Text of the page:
China says Japan's decision to participate in joint military exercises with the United States will not dampen its resolve to defend its claim to a disputed island chain that has been a recurring source of tension between the Asian neighbors.
In reference to the joint drills, planned for June, Chinese Foreign Ministry spokeswoman Hua Chunying said "foreign pressure" cannot sway China from protecting its territorial sovereignty in the East China Sea.
"For any related provocative actions, the Chinese government will maintain a resolute response," Hua was quoted by Reuters as saying during a regular media briefing.
On Tuesday, patrol craft from the two countries squared off in a game of oceangoing chicken near the disputed islands, known by Japan as Senkaku and to China as Diaoyu.
The Wall Street Journal from Tokyo that on Tuesday:
"China sent eight maritime-patrol ships to the waters surrounding small East China Sea islands controlled by Tokyo but claimed by Beijing, saying it was responding to the 'illegal entry' of boats piloted by Japanese activists into its waters. The Chinese flotilla was the largest Beijing had sent to the area since September, when the current dispute flared up following Japan's decision to nationalize the islands."
Foreign Policy magazine writes that "the Senkaku-Diaoyu Islands dispute has been marked by an increasing number of deliberate provocations on both sides: surveillance vessels entering nearby waters, patrol planes making passes by the islands, scrambled fighter jets. These are planned actions, designed to incrementally heighten tensions. But the more fighter jets that get scrambled without good communications systems in place, the higher the chances that these deliberate moves escalate beyond what either Japan or China is anticipating."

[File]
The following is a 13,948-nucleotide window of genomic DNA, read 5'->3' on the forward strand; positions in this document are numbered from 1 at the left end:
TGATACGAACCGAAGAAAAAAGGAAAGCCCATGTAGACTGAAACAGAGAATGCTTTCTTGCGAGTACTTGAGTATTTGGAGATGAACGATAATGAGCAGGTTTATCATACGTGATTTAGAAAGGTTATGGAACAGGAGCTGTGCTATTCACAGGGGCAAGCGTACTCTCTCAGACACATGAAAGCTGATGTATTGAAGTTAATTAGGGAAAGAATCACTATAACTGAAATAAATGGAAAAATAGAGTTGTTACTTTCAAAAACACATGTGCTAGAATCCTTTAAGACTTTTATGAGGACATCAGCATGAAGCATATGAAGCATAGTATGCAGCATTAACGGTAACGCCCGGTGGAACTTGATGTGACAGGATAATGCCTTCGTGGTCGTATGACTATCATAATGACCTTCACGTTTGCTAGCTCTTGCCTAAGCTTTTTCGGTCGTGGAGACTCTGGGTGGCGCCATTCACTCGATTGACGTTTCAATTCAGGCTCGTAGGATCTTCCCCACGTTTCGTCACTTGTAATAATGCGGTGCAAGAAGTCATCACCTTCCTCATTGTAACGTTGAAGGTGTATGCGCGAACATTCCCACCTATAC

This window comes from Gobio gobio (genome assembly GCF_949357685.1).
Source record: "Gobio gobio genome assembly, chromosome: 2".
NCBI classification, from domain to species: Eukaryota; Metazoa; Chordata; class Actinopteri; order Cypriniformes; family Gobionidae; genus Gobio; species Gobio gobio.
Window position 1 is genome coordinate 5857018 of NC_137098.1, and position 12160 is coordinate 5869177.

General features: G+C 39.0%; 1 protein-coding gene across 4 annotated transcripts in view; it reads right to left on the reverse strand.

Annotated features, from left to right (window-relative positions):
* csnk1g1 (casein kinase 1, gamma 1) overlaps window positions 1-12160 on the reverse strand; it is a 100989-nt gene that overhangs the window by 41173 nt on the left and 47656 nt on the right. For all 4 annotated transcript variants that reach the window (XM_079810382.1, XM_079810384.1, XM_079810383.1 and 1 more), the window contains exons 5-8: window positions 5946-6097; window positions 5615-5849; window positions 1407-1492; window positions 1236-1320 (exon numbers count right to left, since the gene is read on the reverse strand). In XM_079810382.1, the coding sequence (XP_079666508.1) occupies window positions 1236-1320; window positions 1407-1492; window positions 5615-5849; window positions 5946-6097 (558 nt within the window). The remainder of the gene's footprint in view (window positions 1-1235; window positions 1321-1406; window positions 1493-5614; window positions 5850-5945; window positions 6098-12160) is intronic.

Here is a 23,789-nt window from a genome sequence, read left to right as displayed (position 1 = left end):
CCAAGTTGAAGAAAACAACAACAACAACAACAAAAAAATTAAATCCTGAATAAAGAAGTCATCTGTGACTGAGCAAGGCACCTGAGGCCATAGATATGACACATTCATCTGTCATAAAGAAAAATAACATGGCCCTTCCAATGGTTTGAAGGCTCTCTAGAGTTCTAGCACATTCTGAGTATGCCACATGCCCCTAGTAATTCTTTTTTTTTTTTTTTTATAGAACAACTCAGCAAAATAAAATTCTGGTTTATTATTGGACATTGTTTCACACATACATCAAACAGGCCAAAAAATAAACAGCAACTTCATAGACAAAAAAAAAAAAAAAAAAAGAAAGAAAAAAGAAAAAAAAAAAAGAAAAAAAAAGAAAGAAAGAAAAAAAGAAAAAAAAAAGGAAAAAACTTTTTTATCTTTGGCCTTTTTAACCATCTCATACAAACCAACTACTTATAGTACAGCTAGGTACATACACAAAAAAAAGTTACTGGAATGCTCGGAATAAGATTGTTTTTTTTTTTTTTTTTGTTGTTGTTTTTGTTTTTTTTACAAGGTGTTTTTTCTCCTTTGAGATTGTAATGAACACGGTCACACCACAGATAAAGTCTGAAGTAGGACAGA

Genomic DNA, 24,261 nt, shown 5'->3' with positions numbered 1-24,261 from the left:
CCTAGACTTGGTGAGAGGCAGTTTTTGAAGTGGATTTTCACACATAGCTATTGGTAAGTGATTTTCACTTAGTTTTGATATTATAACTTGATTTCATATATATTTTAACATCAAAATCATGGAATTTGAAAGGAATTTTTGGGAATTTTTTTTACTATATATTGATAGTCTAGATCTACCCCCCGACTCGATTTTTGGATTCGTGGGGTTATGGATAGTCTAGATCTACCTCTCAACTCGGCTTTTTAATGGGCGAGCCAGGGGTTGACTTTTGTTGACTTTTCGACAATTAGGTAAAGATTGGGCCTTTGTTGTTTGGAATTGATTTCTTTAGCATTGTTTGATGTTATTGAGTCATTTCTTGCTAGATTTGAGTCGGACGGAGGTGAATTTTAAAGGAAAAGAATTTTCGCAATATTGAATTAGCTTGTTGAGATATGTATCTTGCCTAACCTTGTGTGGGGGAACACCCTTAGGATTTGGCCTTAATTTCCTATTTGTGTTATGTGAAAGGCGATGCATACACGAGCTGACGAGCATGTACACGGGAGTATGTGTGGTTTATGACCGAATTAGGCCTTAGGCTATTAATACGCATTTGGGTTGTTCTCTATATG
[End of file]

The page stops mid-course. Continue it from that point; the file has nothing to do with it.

As we've reported in the past, this particular dispute is just one of several in Asian waters that has placed China at odds with its maritime neighbors for decades and has even resulted in brief clashes on occasion.
Reuters quotes U.S. Chairman of the Joint Chiefs of Staff Gen. Martin Dempsey as telling reporters in Beijing on Wednesday on the last day of his trip to China that he had reminded Chinese officials of U.S. obligations to Japan.
"Our position is that we don't take a position on territorial issues. In the case of Japan in particular, however, I was careful to remind them that we do have certain treaty obligations with Japan that we would honor," he said.